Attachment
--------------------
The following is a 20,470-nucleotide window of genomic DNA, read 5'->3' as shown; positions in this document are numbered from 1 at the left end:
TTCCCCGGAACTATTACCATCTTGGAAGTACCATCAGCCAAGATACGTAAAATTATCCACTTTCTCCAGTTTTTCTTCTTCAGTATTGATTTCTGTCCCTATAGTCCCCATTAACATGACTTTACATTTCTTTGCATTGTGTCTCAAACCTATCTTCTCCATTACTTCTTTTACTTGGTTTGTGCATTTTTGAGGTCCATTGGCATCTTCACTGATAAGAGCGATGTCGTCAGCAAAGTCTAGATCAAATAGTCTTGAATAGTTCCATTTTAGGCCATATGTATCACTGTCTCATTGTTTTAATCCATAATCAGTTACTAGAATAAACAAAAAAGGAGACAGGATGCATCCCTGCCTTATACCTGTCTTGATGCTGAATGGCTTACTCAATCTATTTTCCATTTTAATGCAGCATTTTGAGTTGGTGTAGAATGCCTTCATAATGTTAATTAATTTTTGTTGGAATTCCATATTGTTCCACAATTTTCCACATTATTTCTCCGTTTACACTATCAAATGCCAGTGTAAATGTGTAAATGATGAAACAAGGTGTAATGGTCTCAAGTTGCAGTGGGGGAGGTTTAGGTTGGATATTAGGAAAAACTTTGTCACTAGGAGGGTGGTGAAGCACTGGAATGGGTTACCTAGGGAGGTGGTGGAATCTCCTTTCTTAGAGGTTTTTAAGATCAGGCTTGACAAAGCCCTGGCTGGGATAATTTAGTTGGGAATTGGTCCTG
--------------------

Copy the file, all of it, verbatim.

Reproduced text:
The following is a 20,470-nucleotide window of genomic DNA, read 5'->3' as shown; positions in this document are numbered from 1 at the left end:
TTCCCCGGAACTATTACCATCTTGGAAGTACCATCAGCCAAGATACGTAAAATTATCCACTTTCTCCAGTTTTTCTTCTTCAGTATTGATTTCTGTCCCTATAGTCCCCATTAACATGACTTTACATTTCTTTGCATTGTGTCTCAAACCTATCTTCTCCATTACTTCTTTTACTTGGTTTGTGCATTTTTGAGGTCCATTGGCATCTTCACTGATAAGAGCGATGTCGTCAGCAAAGTCTAGATCAAATAGTCTTGAATAGTTCCATTTTAGGCCATATGTATCACTGTCTCATTGTTTTAATCCATAATCAGTTACTAGAATAAACAAAAAAGGAGACAGGATGCATCCCTGCCTTATACCTGTCTTGATGCTGAATGGCTTACTCAATCTATTTTCCATTTTAATGCAGCATTTTGAGTTGGTGTAGAATGCCTTCATAATGTTAATTAATTTTTGTTGGAATTCCATATTGTTCCACAATTTTCCACATTATTTCTCCGTTTACACTATCAAATGCCAGTGTAAATGTGTAAATGATGAAACAAGGTGTAATGGTCTCAAGTTGCAGTGGGGGAGGTTTAGGTTGGATATTAGGAAAAACTTTGTCACTAGGAGGGTGGTGAAGCACTGGAATGGGTTACCTAGGGAGGTGGTGGAATCTCCTTTCTTAGAGGTTTTTAAGATCAGGCTTGACAAAGCCCTGGCTGGGATAATTTAGTTGGGAATTGGTCCTG